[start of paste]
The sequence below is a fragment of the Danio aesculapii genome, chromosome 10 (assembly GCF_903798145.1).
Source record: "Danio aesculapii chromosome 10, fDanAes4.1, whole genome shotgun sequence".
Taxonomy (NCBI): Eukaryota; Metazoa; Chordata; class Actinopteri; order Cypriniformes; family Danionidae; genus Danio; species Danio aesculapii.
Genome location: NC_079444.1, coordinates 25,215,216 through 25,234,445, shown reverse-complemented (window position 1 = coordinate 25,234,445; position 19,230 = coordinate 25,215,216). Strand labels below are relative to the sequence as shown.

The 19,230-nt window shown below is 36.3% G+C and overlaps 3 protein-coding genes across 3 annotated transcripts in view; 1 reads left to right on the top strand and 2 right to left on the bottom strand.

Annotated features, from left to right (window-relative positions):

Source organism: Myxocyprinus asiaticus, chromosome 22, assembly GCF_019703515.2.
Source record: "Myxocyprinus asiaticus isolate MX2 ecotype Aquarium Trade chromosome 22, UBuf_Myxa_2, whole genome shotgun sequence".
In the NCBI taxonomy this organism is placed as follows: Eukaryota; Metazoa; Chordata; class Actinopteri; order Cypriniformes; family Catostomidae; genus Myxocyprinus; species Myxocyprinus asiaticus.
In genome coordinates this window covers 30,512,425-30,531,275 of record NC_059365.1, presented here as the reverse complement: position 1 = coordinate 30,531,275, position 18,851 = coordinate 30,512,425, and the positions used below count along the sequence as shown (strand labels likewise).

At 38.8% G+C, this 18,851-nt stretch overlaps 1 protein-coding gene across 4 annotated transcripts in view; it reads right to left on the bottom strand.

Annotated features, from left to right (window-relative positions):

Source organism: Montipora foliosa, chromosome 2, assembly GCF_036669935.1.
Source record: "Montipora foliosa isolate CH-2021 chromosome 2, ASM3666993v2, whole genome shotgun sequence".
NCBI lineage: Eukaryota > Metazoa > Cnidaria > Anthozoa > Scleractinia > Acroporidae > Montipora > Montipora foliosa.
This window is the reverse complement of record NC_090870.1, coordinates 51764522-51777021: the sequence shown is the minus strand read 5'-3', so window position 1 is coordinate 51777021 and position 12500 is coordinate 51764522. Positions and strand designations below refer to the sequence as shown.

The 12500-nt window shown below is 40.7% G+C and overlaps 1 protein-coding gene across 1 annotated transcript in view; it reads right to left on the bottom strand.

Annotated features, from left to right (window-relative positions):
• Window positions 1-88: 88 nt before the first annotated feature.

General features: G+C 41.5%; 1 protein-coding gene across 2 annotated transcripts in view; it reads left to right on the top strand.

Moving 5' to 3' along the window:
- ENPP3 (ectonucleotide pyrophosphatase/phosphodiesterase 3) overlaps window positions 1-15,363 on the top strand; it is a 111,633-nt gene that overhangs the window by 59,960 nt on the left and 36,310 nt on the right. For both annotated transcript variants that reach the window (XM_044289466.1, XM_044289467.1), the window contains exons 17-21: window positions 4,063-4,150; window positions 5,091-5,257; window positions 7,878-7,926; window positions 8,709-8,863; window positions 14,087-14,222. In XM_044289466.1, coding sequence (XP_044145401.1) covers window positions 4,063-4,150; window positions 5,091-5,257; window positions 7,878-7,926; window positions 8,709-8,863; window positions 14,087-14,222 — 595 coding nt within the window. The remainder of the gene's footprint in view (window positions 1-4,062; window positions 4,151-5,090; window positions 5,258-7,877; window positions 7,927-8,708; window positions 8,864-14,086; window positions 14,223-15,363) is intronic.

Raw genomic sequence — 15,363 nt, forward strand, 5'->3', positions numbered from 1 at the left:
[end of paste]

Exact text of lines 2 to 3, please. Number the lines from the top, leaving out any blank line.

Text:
Source record: "Danio aesculapii chromosome 10, fDanAes4.1, whole genome shotgun sequence".
Taxonomy (NCBI): Eukaryota; Metazoa; Chordata; class Actinopteri; order Cypriniformes; family Danionidae; genus Danio; species Danio aesculapii.